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SpottedCat

join:2004-06-27
Miami, FL
reply to point125

Re: [Connectivity] "not servicable" despite trunk line

I'm curious.. when you pay $10K or whatever obscene amount to have cable brought out to your home, do you still have to pay the same amount for the service once they install it?

Or does part of that huge payment become a service credit? I know Comcast doesn't want to take a risk by spending thousands to run cable out to a home, only for the customer to cut service two months in... but if I paid such an outlandish cost for installation I'd expect some sort of a break on the service!


ExoticFish

join:2008-08-31
Stuarts Draft, VA

said by SpottedCat:

I'm curious.. when you pay $10K or whatever obscene amount to have cable brought out to your home, do you still have to pay the same amount for the service once they install it?

Absolutely !
--
»www.VAJeeps.com

rendrenner

join:2005-09-03
Grandville, MI
reply to SpottedCat

There is no discount on service for paying to have the cable installed. You may be put into a promo package like any onther new customer. That would defeat the whole purpose of ROI.



tshirt
Premium,MVM
join:2004-07-11
Snohomish, WA
kudos:4

If you are willing to pay $10k for the install, they don't need to offer a promo to get and keep your business.



SpottedCat

join:2004-06-27
Miami, FL
reply to rendrenner

said by rendrenner:

That would defeat the whole purpose of ROI.

But that's just, you PAID to have the cable installed. I can think of it as paying their "ROI" ahead of time, rather than them waiting for years to break even.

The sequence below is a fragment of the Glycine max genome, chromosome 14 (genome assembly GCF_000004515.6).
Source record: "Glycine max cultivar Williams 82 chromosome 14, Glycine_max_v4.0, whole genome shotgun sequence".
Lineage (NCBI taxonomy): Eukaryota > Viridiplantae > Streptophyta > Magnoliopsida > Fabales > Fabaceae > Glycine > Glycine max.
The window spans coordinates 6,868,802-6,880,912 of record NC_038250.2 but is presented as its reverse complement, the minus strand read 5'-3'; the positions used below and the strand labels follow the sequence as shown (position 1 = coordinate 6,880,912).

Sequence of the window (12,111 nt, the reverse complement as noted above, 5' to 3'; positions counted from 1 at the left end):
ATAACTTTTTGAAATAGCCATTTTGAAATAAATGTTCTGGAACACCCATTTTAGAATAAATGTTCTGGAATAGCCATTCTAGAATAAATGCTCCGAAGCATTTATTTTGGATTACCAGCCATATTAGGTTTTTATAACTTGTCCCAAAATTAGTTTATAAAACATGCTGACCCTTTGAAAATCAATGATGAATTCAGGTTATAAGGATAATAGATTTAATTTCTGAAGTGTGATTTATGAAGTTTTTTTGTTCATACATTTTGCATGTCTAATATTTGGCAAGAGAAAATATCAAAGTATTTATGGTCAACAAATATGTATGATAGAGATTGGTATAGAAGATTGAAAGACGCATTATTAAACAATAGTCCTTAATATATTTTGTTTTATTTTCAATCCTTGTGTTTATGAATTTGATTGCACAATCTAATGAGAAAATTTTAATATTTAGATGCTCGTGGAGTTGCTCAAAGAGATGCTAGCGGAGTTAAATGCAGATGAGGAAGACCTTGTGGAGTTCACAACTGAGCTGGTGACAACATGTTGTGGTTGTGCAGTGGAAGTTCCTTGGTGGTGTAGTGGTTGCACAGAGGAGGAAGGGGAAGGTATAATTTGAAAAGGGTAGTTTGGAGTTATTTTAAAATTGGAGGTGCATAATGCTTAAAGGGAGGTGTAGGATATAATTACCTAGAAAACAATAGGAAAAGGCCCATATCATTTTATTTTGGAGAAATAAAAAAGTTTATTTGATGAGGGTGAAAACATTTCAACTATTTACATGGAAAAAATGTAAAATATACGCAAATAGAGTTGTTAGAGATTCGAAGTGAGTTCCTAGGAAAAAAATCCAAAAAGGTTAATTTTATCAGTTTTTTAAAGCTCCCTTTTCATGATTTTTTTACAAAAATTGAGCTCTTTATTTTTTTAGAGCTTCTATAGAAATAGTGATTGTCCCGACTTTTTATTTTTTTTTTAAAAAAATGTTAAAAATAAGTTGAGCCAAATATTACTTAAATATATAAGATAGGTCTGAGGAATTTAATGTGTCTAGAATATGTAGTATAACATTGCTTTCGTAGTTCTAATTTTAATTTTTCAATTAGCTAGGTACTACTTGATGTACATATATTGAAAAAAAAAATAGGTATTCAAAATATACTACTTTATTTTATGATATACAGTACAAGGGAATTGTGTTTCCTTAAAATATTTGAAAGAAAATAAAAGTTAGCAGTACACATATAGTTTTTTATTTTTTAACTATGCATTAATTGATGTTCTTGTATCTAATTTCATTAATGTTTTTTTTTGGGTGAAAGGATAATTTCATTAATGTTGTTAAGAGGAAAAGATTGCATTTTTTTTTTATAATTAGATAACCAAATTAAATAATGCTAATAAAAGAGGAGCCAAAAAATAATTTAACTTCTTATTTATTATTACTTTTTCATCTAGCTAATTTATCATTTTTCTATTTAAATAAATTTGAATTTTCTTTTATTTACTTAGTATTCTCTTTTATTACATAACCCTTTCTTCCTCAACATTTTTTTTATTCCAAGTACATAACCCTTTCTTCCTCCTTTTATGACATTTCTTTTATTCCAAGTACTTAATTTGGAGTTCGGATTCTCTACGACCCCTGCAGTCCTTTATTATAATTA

After all, they paid to run cable to many neighborhoods and homes in the past, without subscribers having to pay thousands. If a subscriber pays a large amount of money to help them expand their plant, they should be willing to give that subscriber a break in exchange for that.

I figured they'd be greedy about it though.


gar187er
I do this for a living

join:2006-06-24
Dover, DE
kudos:4
reply to point125

yes they are held by law to do that, but only to THEIR cable....they are responsible for it.....so when it gets cut/damaged, etc and starts causing issues for the whole note, comcast must fix it....that is why they wont allow you to do that. Rare circumstances it gets done, but yours isnt so rare...
--
I'm better than you!



gar187er
I do this for a living

join:2006-06-24
Dover, DE
kudos:4
reply to SpottedCat

neighborhoods = dozens and dozens of people...not just 1.....the OP needs 1000' plant extension....this equates to say 7 pole spans....7 x 4 (ports a tap) = 28 possible hooks in a fairly populated area....
--
I'm better than you!


point125

join:2012-08-06

said by DrDrew See Profile
Stop calling and go into the local office. Contact the LOCAL construction manager.

I did go to the local office, which was quite far out of the way. They were very nice and seemed to do everything they could with a smile, but they could not give me the number of anyone, only submit a form that seems like the same thing the CSR from 1800 were doing. I got the same line about plant extensions and figuring out if it was economically feasible. Explaining that I wanted to just pay for the extension got the same response that oh no they don't do that.

She did say that she would try to get someone to call me directly, but I have heard that already before, so I do not have high hopes.



tshirt
Premium,MVM
join:2004-07-11
Snohomish, WA
kudos:4
Reviews:
·Comcast

It may take some time before you hear back.